Investor Billions Return to Spark India’s High Tech

Can small, indigenous startups like Bharati Robotics get in on the action?

Second time around

Investors are back again at the trough of Indian technology startups to the tune of $10 billion (an all-time high through to October 31), with two months of potential yet to go.

Two years ago investors looked in the mirror at Indian tech startups and saw China, which it wasn’t, and hyperfunded any moving target (2014-2015). They got burned big time, so they went on hiatus until now. Some like Tiger Global Management and DST Global are still waiting things out.

Back in 2015, there were 1,129 individual funding rounds by Indian tech startups for $7.9 billion (2016 dropped to $4.4 billion); here in 2017—older and wiser—the number has dropped to 763 deals, but this year the dollar total is much higher.

The basic reason for the renewed confidence: “That trend reflects the greater maturity of the Indian industry. Leading companies in many sectors are now firmly established, providing more obvious bets for investors.”

The economy also helps: India is the globe’s fastest growing GDP, experiencing a nice liftoff in 2016.

Prashant Mehra, partner at accountancy and advisory firm Grant Thornton India told Forbes: “There have been several reforms in India, including the new taxation laws, reduced inflation, and a continued focus on investment growth. And that is making India attractive to investors.” 

The big boys are also back. For example, China’s Midea Group will invest $123 million to build a factory in Pune for its household goods (operational in 2018). Midea’s new factory will have capacity for 500,000 refrigerators annually, 600,000 washing machines, and one million water heaters and other appliances. In a partnership with U.S.-based Carrier, Midea has been building air conditioners since 2012, and now will invest $76 million for general improvements and increased capacity for the Carrier Midea partnership.

Staying local

To succeed, however, Indian high-tech doesn’t necessarily need foreign financing or a foreign corporate big brother. Bharati Robotics for one has kept things local both in funding and business assistance and has grown since its founding in 2015.


Bharati Robotics, Pune-based maker of commercial cleaning robots and logistics robots, just got re-funded by its original local investors: Society for Innovation and Entrepreneurship (SINE, the Indian Institute of Technology (Bombay) Incubator), and other angel investors (funding undisclosed).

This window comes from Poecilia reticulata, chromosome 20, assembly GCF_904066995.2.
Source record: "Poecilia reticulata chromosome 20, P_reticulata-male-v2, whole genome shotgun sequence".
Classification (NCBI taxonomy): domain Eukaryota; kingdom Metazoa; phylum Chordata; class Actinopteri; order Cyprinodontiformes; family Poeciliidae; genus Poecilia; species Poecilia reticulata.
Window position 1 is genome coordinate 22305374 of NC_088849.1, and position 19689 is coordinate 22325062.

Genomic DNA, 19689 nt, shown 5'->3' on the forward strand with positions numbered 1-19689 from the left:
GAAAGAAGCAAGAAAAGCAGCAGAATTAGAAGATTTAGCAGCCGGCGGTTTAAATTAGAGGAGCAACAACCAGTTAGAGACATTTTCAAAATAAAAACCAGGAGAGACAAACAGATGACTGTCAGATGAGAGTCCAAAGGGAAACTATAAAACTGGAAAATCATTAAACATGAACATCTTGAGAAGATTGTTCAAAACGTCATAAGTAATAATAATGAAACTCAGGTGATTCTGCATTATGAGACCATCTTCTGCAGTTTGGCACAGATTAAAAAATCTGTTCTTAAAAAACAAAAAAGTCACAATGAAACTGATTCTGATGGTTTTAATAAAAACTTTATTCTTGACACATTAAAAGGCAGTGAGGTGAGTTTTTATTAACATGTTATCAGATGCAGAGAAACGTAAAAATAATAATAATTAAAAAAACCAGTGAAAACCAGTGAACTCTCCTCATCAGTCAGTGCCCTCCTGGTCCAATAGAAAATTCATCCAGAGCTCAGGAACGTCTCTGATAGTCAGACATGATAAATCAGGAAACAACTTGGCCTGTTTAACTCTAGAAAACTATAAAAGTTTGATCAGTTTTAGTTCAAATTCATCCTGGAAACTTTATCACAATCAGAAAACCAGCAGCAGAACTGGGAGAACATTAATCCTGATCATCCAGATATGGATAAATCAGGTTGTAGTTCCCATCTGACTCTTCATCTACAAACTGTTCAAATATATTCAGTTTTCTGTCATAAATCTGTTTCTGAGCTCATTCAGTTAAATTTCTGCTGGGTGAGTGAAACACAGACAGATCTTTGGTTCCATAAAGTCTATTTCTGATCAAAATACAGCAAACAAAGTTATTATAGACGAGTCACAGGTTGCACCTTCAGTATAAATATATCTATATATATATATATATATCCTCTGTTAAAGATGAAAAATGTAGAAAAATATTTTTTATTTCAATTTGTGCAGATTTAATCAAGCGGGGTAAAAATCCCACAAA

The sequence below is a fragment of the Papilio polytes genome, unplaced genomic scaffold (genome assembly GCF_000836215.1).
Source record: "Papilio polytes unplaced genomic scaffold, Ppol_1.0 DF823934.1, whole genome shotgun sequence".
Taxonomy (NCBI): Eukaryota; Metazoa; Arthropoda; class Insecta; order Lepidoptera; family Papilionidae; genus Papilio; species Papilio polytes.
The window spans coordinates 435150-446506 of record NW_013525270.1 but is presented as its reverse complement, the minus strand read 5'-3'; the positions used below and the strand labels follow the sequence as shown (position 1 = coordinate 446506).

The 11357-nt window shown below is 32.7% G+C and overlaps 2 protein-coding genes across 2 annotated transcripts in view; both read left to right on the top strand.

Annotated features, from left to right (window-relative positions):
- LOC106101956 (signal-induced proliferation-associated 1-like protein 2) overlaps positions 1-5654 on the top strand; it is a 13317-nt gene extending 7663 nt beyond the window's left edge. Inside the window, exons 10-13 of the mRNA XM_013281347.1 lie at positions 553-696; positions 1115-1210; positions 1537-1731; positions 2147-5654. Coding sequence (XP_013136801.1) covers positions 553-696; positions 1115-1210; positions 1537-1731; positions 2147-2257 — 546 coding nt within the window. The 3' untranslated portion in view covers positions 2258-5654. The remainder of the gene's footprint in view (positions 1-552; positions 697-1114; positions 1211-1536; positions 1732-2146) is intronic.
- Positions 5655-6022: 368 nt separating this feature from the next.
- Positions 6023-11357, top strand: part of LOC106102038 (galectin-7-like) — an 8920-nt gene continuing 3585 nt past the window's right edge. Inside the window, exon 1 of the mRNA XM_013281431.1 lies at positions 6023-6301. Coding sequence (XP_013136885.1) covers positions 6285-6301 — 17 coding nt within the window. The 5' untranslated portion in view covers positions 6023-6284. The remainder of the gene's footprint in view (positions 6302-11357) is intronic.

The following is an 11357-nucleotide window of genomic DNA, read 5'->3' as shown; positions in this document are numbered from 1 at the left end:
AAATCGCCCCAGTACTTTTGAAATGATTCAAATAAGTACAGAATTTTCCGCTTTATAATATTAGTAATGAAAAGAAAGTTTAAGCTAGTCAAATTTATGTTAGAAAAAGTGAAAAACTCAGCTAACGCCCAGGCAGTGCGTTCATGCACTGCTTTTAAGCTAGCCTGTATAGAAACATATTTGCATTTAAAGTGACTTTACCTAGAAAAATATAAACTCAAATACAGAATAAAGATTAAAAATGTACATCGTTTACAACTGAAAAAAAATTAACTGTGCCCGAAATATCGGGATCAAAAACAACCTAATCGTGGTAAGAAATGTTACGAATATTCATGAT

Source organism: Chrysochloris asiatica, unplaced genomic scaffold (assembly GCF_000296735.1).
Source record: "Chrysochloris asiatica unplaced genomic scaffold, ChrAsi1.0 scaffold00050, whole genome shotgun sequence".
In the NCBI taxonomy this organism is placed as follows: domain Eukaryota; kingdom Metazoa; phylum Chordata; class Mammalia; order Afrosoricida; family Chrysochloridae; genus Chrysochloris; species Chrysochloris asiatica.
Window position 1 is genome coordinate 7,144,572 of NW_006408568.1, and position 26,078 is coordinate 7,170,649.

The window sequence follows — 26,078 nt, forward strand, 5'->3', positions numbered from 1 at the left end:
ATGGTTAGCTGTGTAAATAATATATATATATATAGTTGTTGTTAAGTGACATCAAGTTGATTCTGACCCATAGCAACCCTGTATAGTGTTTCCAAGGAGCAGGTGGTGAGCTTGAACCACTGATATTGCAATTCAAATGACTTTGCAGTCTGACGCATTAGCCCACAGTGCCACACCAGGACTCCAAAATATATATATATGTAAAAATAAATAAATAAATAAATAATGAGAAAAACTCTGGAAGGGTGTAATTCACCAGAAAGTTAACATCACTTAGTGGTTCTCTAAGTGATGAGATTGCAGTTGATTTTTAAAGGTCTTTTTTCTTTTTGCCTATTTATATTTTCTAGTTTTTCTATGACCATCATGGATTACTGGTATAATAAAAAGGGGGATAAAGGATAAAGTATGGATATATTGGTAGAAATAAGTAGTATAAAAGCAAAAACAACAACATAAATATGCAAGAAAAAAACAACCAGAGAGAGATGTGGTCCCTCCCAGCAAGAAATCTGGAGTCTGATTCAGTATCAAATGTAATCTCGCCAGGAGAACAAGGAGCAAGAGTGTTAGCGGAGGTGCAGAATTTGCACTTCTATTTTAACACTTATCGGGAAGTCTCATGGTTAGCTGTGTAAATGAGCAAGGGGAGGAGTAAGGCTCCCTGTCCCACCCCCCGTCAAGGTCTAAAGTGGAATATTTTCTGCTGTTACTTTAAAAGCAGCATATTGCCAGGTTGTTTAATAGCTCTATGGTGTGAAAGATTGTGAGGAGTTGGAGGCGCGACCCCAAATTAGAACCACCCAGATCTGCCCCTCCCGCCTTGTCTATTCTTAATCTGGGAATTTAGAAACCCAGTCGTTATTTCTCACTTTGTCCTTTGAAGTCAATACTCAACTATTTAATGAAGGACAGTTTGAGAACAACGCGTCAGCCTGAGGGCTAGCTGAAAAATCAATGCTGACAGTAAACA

The money, according to the startup’s founder and CEO Debashis Das, will go to expanding capacity and technology improvements.

Das is more than willing to go global with his cleaning robots; there’s a $150 billion market worldwide for cleaning and hygiene, and he’s eager to show that his machines are world-class at getting the job done. Of course, going global would require a much larger funding opportunity than he now enjoys.

He’d also have to contend with larger, international competitors like Sealed Air, Karcher, IPC, and Nilfisk.

With investor money reflowing in sizeable chunks into India’s startup community once again, Bharati Robotics may well get its chance to go global. It would surely like to emulate Gurgaon-based GreyOrange Robotics that nabbed $30 million in a Series-B round led by Tiger Global Management and Blume Ventures (2015), and two years on is a global force with its logistics robots.

In a recent interview with India’s INC42.com, Das, who’s company slogan is “Creating Robots For People”, said that it’s his belief that “adoption of robotics will not only increase efficiency across processes in industries but will be restructuring the markets and sectors, and will eventually make the economy more robust creating more quality and well-paying jobs.”
When “Make in India meets “Clean India”
Although Das says he’d relish meeting up with investor groups for a chance at pulling off his own GreyOrange catapult into the world of global cleaning or logistics, there seems to be opportunity aplenty for in-country work for his robots.

In 2014, when India’s Prime Minister Narendra Modi kicked off the nation’s Make in India program, he simultaneously announced his Swachh Bharat Abhiyan, or Clean India Mission, saying “Don’t we all of have a duty to clean the country?”

In a continent-size country of a billion-plus people, Bharati’s cleaning robots could well have more than enough work with which to grow prosperous.

Bharati’s hospital cleaning robot (pictured here), for instance, has a market opportunity that’s nothing short of gargantuan.

India has over thirty-five thousand hospitals, clinics, medical care facilities, dispensaries, and health care centers with millions of square feet in floor space to keep clean, sanitary, even disinfected.

According to Indian activist Bindeshwar Pathak in a recent article “Can India be Cleaned?”, lack of sanitation and cleanliness costs India 6 percent of its annual GDP, which is a massive price to pay for poor public health conditions.

Of course, Das isn’t alone with indigenous cleaning robots; Benaka Engineering, Roots Multiclean, and Alano Motors are his homegrown competition. Although Bharati says it has clear advantages over the other three, India has more than enough cleaning chores on hand to occupy all four companies 24×7 just about forever.

The cool thing from the dual perspective of India’s “Make in India and “Clean India”  is that here are robots made in India ready and willing to serve India’s clean-up ambitions.

Although startups like Bharati are worthwhile targets for VC money, with a little financial oomph from the Modi government, the indigenous cleaning biz in India could have its own homegrown robot cleaners.